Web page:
Florida district court finds doctor has trademark rights to his name, case has implications for use of Google Ad Words
Recently, the U.S. District Court for the Southern District of Florida issued a significant decision that adds to what is considered a limited body of national legal authority concerning whether doctors and other professionals can claim trademark rights in the use of their surnames. In this particular case, the court concluded that a Florida doctor (my client on behalf of Broad and Cassel) had trademark rights to his name and that the Google Ad Words used by a former partner in an online marketing campaign were likely to confuse patients. This case is significant for several reasons.
My client’s former partner attempted to exploit their former association by designating my client's name as a Google Ad Word. Ultimately, this move meant that patients would find a link to the former partner’s website when searching for my client. The former partner also registered six variations of my client's name as domain names so that when patients typed in, for example, "drsmith.com," they were automatically redirected to the former partner's website.
My client sued for false designation of origin, cybersquatting, false advertising, unauthorized publication of name and likeness, and unfair competition under Florida law. The judge ruled in our client’s favor on most of the claims. Of the most significance are two findings.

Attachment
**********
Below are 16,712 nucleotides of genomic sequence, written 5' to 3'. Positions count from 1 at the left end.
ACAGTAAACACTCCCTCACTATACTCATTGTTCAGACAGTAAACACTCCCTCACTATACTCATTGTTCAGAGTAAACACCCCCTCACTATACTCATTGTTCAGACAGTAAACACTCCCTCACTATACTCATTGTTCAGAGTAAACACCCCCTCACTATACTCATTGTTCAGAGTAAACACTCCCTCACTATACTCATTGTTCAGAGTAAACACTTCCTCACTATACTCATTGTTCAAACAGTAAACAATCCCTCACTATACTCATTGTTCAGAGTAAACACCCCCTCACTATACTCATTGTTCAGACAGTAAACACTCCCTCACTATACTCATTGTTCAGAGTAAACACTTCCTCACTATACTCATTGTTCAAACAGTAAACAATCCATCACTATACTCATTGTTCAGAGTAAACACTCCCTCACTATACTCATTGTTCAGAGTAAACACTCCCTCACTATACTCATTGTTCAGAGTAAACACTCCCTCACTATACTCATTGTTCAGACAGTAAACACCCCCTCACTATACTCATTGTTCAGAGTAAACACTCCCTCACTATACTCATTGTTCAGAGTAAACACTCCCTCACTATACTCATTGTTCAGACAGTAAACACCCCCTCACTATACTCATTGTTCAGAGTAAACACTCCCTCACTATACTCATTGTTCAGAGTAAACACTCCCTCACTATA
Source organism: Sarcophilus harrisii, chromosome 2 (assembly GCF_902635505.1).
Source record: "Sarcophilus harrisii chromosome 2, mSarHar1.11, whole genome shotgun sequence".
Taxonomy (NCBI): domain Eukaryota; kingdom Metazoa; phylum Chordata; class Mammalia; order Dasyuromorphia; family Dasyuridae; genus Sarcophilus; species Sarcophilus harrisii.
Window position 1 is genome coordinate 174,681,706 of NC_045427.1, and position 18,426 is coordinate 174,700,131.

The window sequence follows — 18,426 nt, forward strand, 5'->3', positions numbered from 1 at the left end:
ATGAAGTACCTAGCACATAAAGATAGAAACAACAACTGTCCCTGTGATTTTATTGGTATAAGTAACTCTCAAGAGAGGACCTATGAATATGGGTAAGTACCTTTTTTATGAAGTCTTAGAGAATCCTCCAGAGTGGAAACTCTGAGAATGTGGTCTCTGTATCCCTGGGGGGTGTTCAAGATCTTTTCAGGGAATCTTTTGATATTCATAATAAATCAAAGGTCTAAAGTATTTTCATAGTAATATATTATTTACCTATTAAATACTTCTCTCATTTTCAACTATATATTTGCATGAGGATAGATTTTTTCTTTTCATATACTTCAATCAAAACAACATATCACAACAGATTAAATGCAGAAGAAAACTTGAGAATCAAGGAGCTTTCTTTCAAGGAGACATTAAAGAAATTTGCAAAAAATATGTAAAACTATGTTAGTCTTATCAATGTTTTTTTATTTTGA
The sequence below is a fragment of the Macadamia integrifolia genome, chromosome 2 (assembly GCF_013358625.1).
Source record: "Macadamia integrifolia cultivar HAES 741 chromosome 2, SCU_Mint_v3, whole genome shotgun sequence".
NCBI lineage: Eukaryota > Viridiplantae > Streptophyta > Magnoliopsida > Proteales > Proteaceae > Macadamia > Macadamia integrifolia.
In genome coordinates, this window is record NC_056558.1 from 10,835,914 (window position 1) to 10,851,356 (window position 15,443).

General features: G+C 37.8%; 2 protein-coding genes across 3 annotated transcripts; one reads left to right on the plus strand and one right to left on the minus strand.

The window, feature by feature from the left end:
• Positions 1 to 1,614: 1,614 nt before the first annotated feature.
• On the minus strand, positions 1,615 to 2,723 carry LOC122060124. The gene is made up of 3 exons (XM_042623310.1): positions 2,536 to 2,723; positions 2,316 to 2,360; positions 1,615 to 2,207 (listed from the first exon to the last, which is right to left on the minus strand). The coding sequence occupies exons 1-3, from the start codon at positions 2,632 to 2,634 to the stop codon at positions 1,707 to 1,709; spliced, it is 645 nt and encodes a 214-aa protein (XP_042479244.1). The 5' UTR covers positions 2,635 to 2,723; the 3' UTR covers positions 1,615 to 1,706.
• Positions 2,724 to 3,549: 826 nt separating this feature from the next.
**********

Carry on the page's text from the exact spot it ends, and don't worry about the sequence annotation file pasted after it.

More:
First, the court found that our client has trademark rights to his name. Under prevailing case law, professionals face significant challenges in protecting their names as trademarks. In this specific case, our client had used his name in the South Florida area to promote his skill and ability for nearly 20 years. The court found, in combination with his lectures, printed publications and professional marketing efforts that he had created a connection in the minds of patients and referring doctors between his name and his practice such that he could claim secondary meaning and acquired distinctiveness required for trademark protection.
Second, the court found that the Google Ad Words purchased by our client’s former partner were likely to cause confusion given that the two doctors were no longer practicing together. The appearance of the ads was confusing and gave patients the impression that the doctors were still practicing together.
Bottom line: Prior to this case, we are unaware of any reported cases concerning whether a doctor has trademark rights in his name. The body of law concerning whether professionals have trademark rights in their names is likewise not highly developed. In this digital age, this issue is increasingly becoming a hot-button issue for many professionals, and one that brand owners must be vigilant in fighting to protect their names and reputations.